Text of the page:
In order to quantify codon usage bias in the mtORF, we calculated the codon adaptation index (CAI) [102]. The CAI quantifies the optimality of the codon composition of a gene by measuring the bias of its set of codons towards the codon frequencies in a reference table computed from a set of highly expressed genes. In the absence of gene expression data specific for mitochondrial genes in pocilloporids, this reference table was constructed for each species by simply counting the codons of all protein coding genes in their mitogenomes. This procedure relies on the assumption that most mitochondrial genes are optimally adapted for gene expression [103,104].
To assert whether the CAI was high enough to be considered biased toward codon optimality, we used a method to estimate the expected CAI (eCAI) [104]. This was done by simulating sequences of identical amino acid composition with respect to the query sequence, while accounting for the relative frequency of synonymous codons in the reference table. The resulting null distribution provides an upper confidence interval for significantly biased CAI. eCAI values reported here were calculated at the 99% confidence interval. Because circular genomes are known to have strong context-dependent nucleotide compositional biases, CAI analyses were also performed for mitochondrial genes located at neighboring genomic positions with respect to the mtORF.

2.6. Signatures of Adaptive Evolution in the mtORF of Stylophora Inhabiting Different Environments

The potential involvement of the mtORF protein in local adaptation was tested by searching for signals of selection in the translated mtORF sequences. For this, mtORF haplotypes belonging to Red Sea Stylophora lineages as well as to Stylophora species from other oceanic regions were used. Samples included in these analyses (N = 827) belonged to the same set of samples analysed in Banguera-Hinestroza et al. [15], from which the definitions of Stylophora lineages, clades, subclades and populations were taken. Briefly, two Stylophora lineages were distinguished within two highly divergent clades: Clade 1 included lineage RS_LinA (~50% of Stylophora corals collected within the Red Sea and Gulf of Aden) and Stylophora specimens from the Indo-Pacific, Madagascar, Arabian Gulf and Gulf of Aden regions. Clade 2 included exclusively Stylophora specimens of the lineage RS_LinB (the remaining individuals from the Red Sea and Gulf of Aden areas). This clade was further divided into two subclades, each grouping specimens distributed either in the northern areas of the Red Sea or in the central-southern regions (Figure 1). For analyses of selection, all Stylophora sequences were first evaluated using regions that were unambiguously aligned among all haplotypes. In addition, sequences from Clade 1 (RS_LinA plus Stylophora from other oceanic basins) and Clade 2 (RS_LinB) were analysed separately.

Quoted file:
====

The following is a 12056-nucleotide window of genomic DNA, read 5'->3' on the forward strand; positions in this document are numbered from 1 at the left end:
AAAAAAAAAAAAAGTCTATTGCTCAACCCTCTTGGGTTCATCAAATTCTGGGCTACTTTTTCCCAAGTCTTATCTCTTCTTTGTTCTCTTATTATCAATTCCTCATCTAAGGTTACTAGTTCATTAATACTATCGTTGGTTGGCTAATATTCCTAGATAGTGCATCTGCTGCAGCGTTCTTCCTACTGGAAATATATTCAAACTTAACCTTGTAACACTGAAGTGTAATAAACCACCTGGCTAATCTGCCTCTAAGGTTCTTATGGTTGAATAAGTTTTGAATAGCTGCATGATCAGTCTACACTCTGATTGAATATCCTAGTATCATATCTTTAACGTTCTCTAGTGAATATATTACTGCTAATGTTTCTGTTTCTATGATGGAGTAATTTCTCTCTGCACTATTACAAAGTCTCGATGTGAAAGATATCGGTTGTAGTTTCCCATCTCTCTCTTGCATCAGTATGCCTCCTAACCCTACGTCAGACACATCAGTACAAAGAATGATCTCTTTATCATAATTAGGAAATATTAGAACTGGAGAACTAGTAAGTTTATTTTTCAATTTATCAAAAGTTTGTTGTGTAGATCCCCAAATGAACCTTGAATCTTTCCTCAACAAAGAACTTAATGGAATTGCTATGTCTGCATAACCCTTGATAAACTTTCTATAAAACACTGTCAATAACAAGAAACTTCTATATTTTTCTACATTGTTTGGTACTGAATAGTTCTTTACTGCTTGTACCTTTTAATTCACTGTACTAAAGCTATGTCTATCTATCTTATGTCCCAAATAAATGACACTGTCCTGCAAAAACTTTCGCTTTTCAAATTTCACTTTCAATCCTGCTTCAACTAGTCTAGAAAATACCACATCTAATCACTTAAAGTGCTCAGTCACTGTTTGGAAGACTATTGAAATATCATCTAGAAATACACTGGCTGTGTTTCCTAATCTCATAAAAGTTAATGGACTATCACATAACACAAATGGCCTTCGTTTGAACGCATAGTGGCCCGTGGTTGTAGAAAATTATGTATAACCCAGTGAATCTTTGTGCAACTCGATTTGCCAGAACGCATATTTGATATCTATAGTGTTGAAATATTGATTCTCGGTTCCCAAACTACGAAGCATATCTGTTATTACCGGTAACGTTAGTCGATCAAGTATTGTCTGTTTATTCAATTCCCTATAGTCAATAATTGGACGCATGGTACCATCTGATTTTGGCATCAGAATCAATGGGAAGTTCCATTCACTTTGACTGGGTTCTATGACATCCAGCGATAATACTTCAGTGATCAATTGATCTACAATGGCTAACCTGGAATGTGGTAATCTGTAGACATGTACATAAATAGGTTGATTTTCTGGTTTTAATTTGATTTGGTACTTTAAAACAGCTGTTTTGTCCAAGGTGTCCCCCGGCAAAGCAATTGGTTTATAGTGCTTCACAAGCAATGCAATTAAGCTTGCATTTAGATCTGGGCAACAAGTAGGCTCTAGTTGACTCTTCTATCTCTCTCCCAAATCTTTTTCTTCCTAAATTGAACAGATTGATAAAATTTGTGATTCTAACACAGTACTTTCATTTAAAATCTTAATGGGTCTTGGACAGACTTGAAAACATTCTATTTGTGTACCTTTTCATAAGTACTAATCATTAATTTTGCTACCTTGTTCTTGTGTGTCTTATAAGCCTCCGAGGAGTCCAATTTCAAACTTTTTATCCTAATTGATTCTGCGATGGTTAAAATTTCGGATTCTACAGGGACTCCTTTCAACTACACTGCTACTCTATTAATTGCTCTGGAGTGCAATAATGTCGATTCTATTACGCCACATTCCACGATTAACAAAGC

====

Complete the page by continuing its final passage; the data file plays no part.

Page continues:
Last, selection was tested in sequences from RS_LinA and also in sequences from the northern and southern populations of RS_LinB.
Signatures of selection at individual sites on the mtORF-encoded protein were inferred using several approaches implemented in the Datamonkey webserver (www.datamonkey.org) [105,106]. (i) The Fixed Effects Likelihood method (FEL) detects selection by first estimating branch lengths and substitution rate parameters in a given phylogeny when the corresponding coding-region alignment is provided. After the calculation of these two parameters, the method works with fixed values to infer nonsynonymous (dN) and synonymous (dS) substitution rates per sites, allowing the identification of selection along the branches of the phylogenetic tree [107]. (ii) The Mixed Effects Model of Evolution (MEME) identifies episodic positive selection at individual sites [108] by combining both fixed models and random-effects models. (iii) The Branch-Site REL model (BS-REL) uses likelihood computations to infer the variation of dN and dS over branches and per site [109,110]. Statistical significance levels were set at a p-value of 0.1 for MEME and FEL and of 0.5 for BS-REL as recommended by the authors.